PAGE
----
How To: Go Snowmobiling on Langjökull

*I took a trip to Iceland back in July and absolutely fell in love with the country of Ice & Fire. In turn I want to inspire as many people as possible to enjoy the land of the vikings. So while all my Iceland posts happened before I began this blog, I couldn’t skip mentioning what an amazing time we had there.*

Langjökull translated from Icelandic means “Long Glacier” it is the second largest glacier in Iceland. An impressive position as the tiny island is home to numerous glaciers. Located in the western Highlands, Langjökull is an impressive sight, high in the mountains it juts out carving the landscape while slowly crawling along.

Now don’t be fooled. Langjökull is a mountain in it’s own right. While from the photo it looks like its a gentle sloping hill, it is in all actuality a MASSIVE ice structure. It has an average height of 1,900 feet. So go ahead & try to walk up a 1,900 foot vertical ice wall. Let me know how it works out.

So how did we manage to scale the ice and actually snowmobile on Langjökull?

By Iceland’s favorite mode of transportation: The 4×4 of course!

We all clamored into the 4×4 and began the very bouncy off-road journey to base camp. Once we arrived we were given snow suits, helmets, gloves and a quick safety talk then it was back into the 4×4 to climb up the glacier to where the snowmobiles actually sat.

The guide gave us another talk about how to operate the snowmobile. Twist for the throttle. Squeeze for the break. Simple enough. With me in the driver’s seat and my mom at the back, we were off.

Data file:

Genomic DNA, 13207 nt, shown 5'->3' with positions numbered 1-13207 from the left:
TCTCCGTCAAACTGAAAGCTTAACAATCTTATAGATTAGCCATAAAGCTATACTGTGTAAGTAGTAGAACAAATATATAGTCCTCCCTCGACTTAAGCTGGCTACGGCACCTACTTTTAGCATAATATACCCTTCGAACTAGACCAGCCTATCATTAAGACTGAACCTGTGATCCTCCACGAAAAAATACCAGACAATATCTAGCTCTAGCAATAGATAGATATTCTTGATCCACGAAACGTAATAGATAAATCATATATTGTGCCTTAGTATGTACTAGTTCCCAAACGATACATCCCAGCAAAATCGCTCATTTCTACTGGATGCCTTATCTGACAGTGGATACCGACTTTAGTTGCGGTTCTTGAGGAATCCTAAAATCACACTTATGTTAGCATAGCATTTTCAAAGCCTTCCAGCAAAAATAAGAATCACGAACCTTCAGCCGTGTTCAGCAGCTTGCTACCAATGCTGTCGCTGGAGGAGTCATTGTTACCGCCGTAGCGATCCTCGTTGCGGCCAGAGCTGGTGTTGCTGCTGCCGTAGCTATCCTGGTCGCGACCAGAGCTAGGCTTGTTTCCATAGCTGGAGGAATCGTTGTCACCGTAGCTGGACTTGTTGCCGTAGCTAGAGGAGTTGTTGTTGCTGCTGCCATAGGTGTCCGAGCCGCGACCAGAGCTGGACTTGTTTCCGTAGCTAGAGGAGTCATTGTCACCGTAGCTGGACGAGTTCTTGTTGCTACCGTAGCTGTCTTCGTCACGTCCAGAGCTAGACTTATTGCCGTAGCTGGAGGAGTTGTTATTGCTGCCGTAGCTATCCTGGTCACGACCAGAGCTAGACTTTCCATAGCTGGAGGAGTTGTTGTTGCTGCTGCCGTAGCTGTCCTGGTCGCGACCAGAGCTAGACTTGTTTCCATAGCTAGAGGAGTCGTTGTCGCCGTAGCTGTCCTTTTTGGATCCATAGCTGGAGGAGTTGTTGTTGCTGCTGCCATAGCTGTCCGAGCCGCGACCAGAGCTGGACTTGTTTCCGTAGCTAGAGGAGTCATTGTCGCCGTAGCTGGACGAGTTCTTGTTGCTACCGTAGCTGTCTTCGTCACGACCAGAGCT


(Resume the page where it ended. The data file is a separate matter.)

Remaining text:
It is easy to follow the guide but for the first 100 yards or so there was a man-made path which was even easier to follow. While this may not seem important, many people forget: glaciers are moving landscapes. They have their own mountains, (Langjökull’s highest point is about 4,700 feet up) and deep deep crevasses (it’s deepest goes about 1,000 feet down). Without perspective these mountains can look like gentle slopes and the crevasses can completely disappear & to top it off, glaciers MOVE, so their features are constantly shifting too.

TLDR: Staying on the path and following the guide is important.

It was hands-down one of the most exhilarating things I have ever done in my life. We were flying through the cold at 30 mph taking in the gorgeous landscape. Ice is very architectural and creates some beautiful sights. Also I’m adrenaline junkie, anything fast and/or dangerous I automatically love. Snowmobiling is both those things.

My mom asked to drive for a minute or two. Two minutes into her driving she tipped us. No one was hurt but I was in command the rest of the time.

We went through Mountaineers of Iceland. The experience was fantastic. The guides were very knowledgeable. At no point did I ever feel unsafe, even when my mom tipped us over I had confidence that we were in capable hands. And if you’re not in the Golden Circle area, they offer pick-ups from Reykjavik, alternately, (and I only recommend this for the adventurous as the drive to base camp is INTENSE) you can drive yourself to their base camp.



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